At no load I measured a current of 18 microamps of current between the two mosfets, I guess this rules out shoot through. I know the chance will go up as load goes up, but its at least currently safe to being load testing.
     
  16. SgtWookie

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    Jul 17, 2007
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    I believe I'd try to figure out what the dead time really is.

    Try connecting a couple of resistors in a divider network across the bridge to the middle, so that when both upper and lower sides are off, the divider network will pull the bridge halfway between supply and ground. You'll see a "stairstep" effect of sorts on the middle of the bridge when it's running. High, middle, low, middle, etc. It won't be exact, but you'll have a ballpark idea. You'll likely see an RC time curve when it's returning to the middle, due to all the capacitance from the multitude of drains/sources you have connected up. That's OK, just measure from the leading edge of "returning to the middle" to where the next up or down kicks in.
     
    Last edited: Jul 4, 2008
  17. HellTriX

    Thread Starter Active Member

    Apr 11, 2008
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    2.8 micro seconds dead time.
     
  18. SgtWookie

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    Hmm, that's not a lot of dead time. I haven't looked at the specs for the driver you now admit to be using. (you CAN use the Value button to change the text of the IC's on your schematic - on the toolbar on the left, click the resistor with "10k" highlighted underneath it, then click the IC whos part number you want to edit)

    Try testing it over temperature, see if the DT changes. Preheat your oven to it's lowest setting for a half-hour, and then try running your board inside the oven on a couple of sheets of cardboard. Try sticking it in the freezer for a few hours, and test it again the moment it comes out. It won't take but a few seconds to warm back up, so you'll need to be quick.

    If I'm guessing correctly, your DT will increase as the components cool, and decrease as it heats up. This is because MOSFETS have a positive temperature coefficient; as they heat up, their resistance increases. I'm betting that your gate driver IC has MOSFET outputs, and as it warms up it'll take longer and longer to charge/discharge the gates of your MOSFETS.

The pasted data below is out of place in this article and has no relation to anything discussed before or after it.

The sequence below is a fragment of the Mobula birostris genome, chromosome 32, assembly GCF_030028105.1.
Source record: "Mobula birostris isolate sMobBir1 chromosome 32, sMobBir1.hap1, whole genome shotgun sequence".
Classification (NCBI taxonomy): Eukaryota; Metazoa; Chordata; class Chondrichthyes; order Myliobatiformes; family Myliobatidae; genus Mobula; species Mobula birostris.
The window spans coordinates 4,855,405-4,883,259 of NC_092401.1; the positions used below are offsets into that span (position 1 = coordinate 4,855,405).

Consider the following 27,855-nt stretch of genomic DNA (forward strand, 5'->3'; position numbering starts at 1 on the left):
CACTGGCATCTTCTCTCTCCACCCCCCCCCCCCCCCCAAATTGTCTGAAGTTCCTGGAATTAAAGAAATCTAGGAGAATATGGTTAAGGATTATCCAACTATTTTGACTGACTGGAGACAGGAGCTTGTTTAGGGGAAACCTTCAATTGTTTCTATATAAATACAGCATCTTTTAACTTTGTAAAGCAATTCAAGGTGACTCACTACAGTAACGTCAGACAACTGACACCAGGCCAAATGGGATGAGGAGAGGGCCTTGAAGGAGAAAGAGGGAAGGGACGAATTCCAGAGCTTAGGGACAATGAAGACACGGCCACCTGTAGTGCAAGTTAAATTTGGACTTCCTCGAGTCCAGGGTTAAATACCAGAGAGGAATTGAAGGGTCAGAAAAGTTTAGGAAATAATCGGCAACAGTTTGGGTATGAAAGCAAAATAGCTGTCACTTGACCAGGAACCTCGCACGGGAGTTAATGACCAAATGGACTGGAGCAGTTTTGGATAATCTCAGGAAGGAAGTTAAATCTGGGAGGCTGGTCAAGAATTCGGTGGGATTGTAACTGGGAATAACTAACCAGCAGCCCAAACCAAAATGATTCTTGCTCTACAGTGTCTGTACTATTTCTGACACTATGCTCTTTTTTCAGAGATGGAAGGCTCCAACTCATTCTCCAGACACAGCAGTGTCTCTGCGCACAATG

Just how much it'll increase or decrease I can't tell you offhand. I suggest you should find out though.
     
  19. HellTriX

    Thread Starter Active Member

    Apr 11, 2008
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    Looking at the datasheet, its telling me 280ns min, 400ns typical, and 520ns max dead time. Which is a lot more then the on/off times they list. The on/off delays are 180 and 220ns, with a delay matching of up to 35ns.

    Guess this chip has really close tolerances. I was looking for something that
    was quick when I bought them. Hope they are not too fast.

    *Also know how to change values on the schematic sheet now :) tnx
     
  20. SgtWookie

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    Jul 17, 2007
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    Actually in that case, 2.8uS is much more than I would expect from the specs you just mentioned.

    Here's a neat trick for you.
    Copper Pour using the Polygon tool
    In the Board layout,
    1) Click the Polygon icon (just below the Arc tool icon)
    2) Select the layer you wish to create the polygon (copper fill) on.
    3) If your board is rectangular, select one of the right angle wire bends.
    4) Miter:0
    5) Width: 0.01 or larger (don't select zero! I suggest using your smallest trace width.)
    6) Solid crosshatch (the icon just to the right of the Width box)
    7) Isolate: 0.012 to 0.024 (experiment with this)
    8) Spacing: same as Isolate
    Now, draw the polygon on the perimeter of your board:
    1) Left-click on the lower left corner of your board.
    2) Left-click on the upper right corner of your board.
    3) Left-click on the lower left corner of your board.
    The polygon should now be closed/completed - if it is not, right-click to close it.
    Filling the polygon:
    Click the Ratsnest icon (the big X)
    Your board will be magically filled with a copper pour.

    You can change the name of the signal using the NAME tool (the resistor with R2 highlighted) to GND (or whatever name you're using for your ground reference) and the polygon will "merge" with all of your ground traces, creating a large ground plane.

    The copper pour can make it difficult to see what you're doing. I just close the board and reopen it, but you can use the Ripup tool and click on the edge of the polygon to remove the fill.